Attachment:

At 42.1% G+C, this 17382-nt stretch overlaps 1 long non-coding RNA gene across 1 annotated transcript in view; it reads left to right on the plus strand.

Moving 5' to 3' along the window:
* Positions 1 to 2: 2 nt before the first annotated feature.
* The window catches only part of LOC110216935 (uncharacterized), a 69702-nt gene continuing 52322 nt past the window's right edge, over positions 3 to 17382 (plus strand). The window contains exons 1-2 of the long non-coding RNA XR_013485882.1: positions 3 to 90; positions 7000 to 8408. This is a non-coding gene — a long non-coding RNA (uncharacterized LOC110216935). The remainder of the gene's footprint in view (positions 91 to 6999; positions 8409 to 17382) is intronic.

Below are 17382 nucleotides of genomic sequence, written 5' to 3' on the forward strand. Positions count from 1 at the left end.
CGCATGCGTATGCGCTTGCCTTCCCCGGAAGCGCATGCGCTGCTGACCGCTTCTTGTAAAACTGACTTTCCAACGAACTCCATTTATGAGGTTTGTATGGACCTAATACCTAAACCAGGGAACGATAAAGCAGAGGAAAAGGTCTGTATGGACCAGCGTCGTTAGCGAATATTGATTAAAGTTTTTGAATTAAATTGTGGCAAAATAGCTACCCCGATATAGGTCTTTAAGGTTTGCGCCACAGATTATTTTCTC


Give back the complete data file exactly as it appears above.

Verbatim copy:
At 42.1% G+C, this 17382-nt stretch overlaps 1 long non-coding RNA gene across 1 annotated transcript in view; it reads left to right on the plus strand.

Moving 5' to 3' along the window:
* Positions 1 to 2: 2 nt before the first annotated feature.
* The window catches only part of LOC110216935 (uncharacterized), a 69702-nt gene continuing 52322 nt past the window's right edge, over positions 3 to 17382 (plus strand). The window contains exons 1-2 of the long non-coding RNA XR_013485882.1: positions 3 to 90; positions 7000 to 8408. This is a non-coding gene — a long non-coding RNA (uncharacterized LOC110216935). The remainder of the gene's footprint in view (positions 91 to 6999; positions 8409 to 17382) is intronic.

Below are 17382 nucleotides of genomic sequence, written 5' to 3' on the forward strand. Positions count from 1 at the left end.
CGCATGCGTATGCGCTTGCCTTCCCCGGAAGCGCATGCGCTGCTGACCGCTTCTTGTAAAACTGACTTTCCAACGAACTCCATTTATGAGGTTTGTATGGACCTAATACCTAAACCAGGGAACGATAAAGCAGAGGAAAAGGTCTGTATGGACCAGCGTCGTTAGCGAATATTGATTAAAGTTTTTGAATTAAATTGTGGCAAAATAGCTACCCCGATATAGGTCTTTAAGGTTTGCGCCACAGATTATTTTCTC